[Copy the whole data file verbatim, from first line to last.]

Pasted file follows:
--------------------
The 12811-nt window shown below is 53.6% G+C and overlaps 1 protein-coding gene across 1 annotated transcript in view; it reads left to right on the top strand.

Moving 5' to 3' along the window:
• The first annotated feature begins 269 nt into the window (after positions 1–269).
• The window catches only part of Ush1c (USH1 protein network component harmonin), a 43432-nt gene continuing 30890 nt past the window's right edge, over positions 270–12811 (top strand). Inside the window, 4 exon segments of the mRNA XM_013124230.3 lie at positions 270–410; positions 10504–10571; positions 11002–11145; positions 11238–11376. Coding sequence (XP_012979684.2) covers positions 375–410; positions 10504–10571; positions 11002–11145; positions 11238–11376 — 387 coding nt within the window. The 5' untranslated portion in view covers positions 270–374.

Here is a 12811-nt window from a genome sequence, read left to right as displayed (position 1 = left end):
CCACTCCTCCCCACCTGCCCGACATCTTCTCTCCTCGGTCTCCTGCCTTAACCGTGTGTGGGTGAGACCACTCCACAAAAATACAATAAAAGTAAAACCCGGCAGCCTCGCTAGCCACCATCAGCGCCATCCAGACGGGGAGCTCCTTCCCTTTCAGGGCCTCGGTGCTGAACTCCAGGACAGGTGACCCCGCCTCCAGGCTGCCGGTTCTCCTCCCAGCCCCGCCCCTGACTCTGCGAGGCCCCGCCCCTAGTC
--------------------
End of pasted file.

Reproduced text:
The 12811-nt window shown below is 53.6% G+C and overlaps 1 protein-coding gene across 1 annotated transcript in view; it reads left to right on the top strand.

Moving 5' to 3' along the window:
• The first annotated feature begins 269 nt into the window (after positions 1–269).
• The window catches only part of Ush1c (USH1 protein network component harmonin), a 43432-nt gene continuing 30890 nt past the window's right edge, over positions 270–12811 (top strand). Inside the window, 4 exon segments of the mRNA XM_013124230.3 lie at positions 270–410; positions 10504–10571; positions 11002–11145; positions 11238–11376. Coding sequence (XP_012979684.2) covers positions 375–410; positions 10504–10571; positions 11002–11145; positions 11238–11376 — 387 coding nt within the window. The 5' untranslated portion in view covers positions 270–374.

Here is a 12811-nt window from a genome sequence, read left to right as displayed (position 1 = left end):
CCACTCCTCCCCACCTGCCCGACATCTTCTCTCCTCGGTCTCCTGCCTTAACCGTGTGTGGGTGAGACCACTCCACAAAAATACAATAAAAGTAAAACCCGGCAGCCTCGCTAGCCACCATCAGCGCCATCCAGACGGGGAGCTCCTTCCCTTTCAGGGCCTCGGTGCTGAACTCCAGGACAGGTGACCCCGCCTCCAGGCTGCCGGTTCTCCTCCCAGCCCCGCCCCTGACTCTGCGAGGCCCCGCCCCTAGTC